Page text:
Obama's Budget Proposes Drastic Increases in War Spending

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Here’s my little joke of the month: How do you spell Pentagon? M-O-R-E.

Whether it’s funny or not, it couldn’t be more accurate. And that urge for more is fed endlessly by an American military that has increasingly become the only “option” on that mythical “table” in Washington where all options are supposedly kept. Recently, Secretary of Defense Ashton Carter previewed the proposed new Pentagon budget for 2017, and one thing is evident: war is in the money. The Obama administration wants to double the funding for the war against the Islamic State to $7 billion, money to be ponied up by a Congress that refuses to declare war on the Islamic State.

At the same time, the proposed budget calls for a quadrupling to $3.4 billion of what might be considered next-war funding. Think of it as financing for a prospective future European face-off against Vladimir Putin & Co. Yes, Russia, a rickety energy state facing plunging oil prices and rising discontent, turns out, according to Carter, to be America’s latest looming enemy du jour. The defense secretary is planning to use that $3.4 billion to “stockpile heavy weapons, armored vehicles, and other military equipment” across Central and Eastern Europe, station “a full armored combat brigade” (4,000 or more troops) in the region, and “construct or refurbish maintenance facilities, airfields, and training ranges in seven European countries: Bulgaria, Estonia, Germany, Latvia, Lithuania, Poland, and Romania.” (All of them, except half of Germany, were once part of the Soviet bloc.)

Leaving the money aside for a moment, consider how perfectly this latest announcement caps the varying strategies of the Obama administration and the Pentagon over the last half-decade. If you remember, way back in 2011 the Iraq War officially ended and U.S. combat operations in Afghanistan were winding down. At that moment, the Obama administration proclaimed a new global strategy. Washington, which had been bogged down in the Greater Middle East for the previous decade, was going to turn the page and shift its emphasis to the planet's rising power, China. Who doubted, after all, that the U.S. had a military duty to confront, deal with, and contain that country?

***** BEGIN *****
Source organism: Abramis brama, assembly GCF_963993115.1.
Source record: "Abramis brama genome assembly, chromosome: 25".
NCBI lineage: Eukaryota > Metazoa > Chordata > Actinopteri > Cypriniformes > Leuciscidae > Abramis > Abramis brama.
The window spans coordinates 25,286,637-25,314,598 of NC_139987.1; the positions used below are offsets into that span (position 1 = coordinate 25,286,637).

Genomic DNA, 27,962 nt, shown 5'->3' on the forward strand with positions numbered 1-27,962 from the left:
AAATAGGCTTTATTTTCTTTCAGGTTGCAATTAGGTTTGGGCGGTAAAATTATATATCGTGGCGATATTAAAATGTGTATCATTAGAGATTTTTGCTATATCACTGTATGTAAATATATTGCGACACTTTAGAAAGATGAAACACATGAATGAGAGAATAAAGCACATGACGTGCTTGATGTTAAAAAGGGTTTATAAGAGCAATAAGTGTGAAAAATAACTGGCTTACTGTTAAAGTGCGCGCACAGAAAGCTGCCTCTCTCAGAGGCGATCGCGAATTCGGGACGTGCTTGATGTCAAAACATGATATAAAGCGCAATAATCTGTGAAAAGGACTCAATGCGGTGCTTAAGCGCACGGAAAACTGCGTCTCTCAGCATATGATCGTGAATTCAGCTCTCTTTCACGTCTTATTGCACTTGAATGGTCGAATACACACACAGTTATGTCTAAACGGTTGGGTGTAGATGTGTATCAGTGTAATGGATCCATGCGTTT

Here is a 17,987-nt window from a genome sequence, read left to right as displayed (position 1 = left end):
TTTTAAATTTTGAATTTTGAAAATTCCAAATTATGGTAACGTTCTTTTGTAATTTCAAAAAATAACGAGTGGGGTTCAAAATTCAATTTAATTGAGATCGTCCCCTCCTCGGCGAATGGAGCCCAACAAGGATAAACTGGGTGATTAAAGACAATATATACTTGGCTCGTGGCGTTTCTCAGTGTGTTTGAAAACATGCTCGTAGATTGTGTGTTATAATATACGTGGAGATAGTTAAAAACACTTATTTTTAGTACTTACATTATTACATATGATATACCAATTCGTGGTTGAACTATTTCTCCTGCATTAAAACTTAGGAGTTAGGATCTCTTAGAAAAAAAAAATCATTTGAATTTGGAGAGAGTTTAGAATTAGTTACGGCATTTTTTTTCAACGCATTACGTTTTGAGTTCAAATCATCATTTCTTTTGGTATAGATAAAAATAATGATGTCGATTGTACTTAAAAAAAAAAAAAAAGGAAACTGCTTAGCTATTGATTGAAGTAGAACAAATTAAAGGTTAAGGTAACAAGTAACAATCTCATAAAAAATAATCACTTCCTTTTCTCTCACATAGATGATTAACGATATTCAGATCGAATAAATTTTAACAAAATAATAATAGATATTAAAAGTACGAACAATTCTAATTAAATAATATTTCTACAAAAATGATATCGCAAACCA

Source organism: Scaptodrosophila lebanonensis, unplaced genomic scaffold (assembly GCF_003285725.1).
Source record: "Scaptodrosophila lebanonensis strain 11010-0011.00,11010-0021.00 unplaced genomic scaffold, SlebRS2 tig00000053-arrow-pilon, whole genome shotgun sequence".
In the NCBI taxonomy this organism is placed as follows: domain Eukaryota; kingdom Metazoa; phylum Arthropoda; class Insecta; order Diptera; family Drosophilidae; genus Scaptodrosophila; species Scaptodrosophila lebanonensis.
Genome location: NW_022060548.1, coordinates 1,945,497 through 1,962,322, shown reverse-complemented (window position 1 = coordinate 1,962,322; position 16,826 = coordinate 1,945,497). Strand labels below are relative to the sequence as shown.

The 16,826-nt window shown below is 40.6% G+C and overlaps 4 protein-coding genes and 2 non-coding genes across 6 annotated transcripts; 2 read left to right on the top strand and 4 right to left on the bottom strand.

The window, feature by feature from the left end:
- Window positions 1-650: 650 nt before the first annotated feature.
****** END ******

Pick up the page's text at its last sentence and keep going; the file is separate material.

This new militarized strategy was called a “pivot to Asia.” Of course, Washington had never left Asia. Still, troops and new weaponry were to be moved into the region, a policy the Obama administration initiated with the highly publicized deployment of, or sale of, major weapons systems to places like Singapore and Indonesia and the highly publicized stationing of new U.S. troops (in relatively small numbers) in Australia. All this had barely begun, however, when, from Afghanistan to Iraq, not to speak of Libya, Syria, Somalia, and Yemen, things began to go awry. And soon enough, Washington would find itself pivoting back to the Greater Middle East big time (though without stopping its slow build-up in Asia).

Meanwhile, the U.S. military had also begun pivoting to a place where it had been largely absent in the past: Africa. In the last few years, as Nick Turse has reported at this site, it has acquired a network of 60 small bases, outposts, and access points across that continent; American drones are now in African skies and its drone bases there multiplying; and U.S. special operations teams seem to be training proxy forces everywhere on the continent. Although this has been happening largely under the media radar, there can be little question that a "pivot to Africa" is underway.

Which brings us back to that proposed 2017 Pentagon budget. The skyrocketing funding to move new U.S. troops and equipment into the former Soviet areas of Europe and build (or build up) yet more "facilities" there means that, in 2016, we may be witnessing a “pivot to Europe” as well. You could think of it all collectively as the Pentagon’s pivot to more or less everywhere, or just spell it out as M-O-R-E and be done with it.

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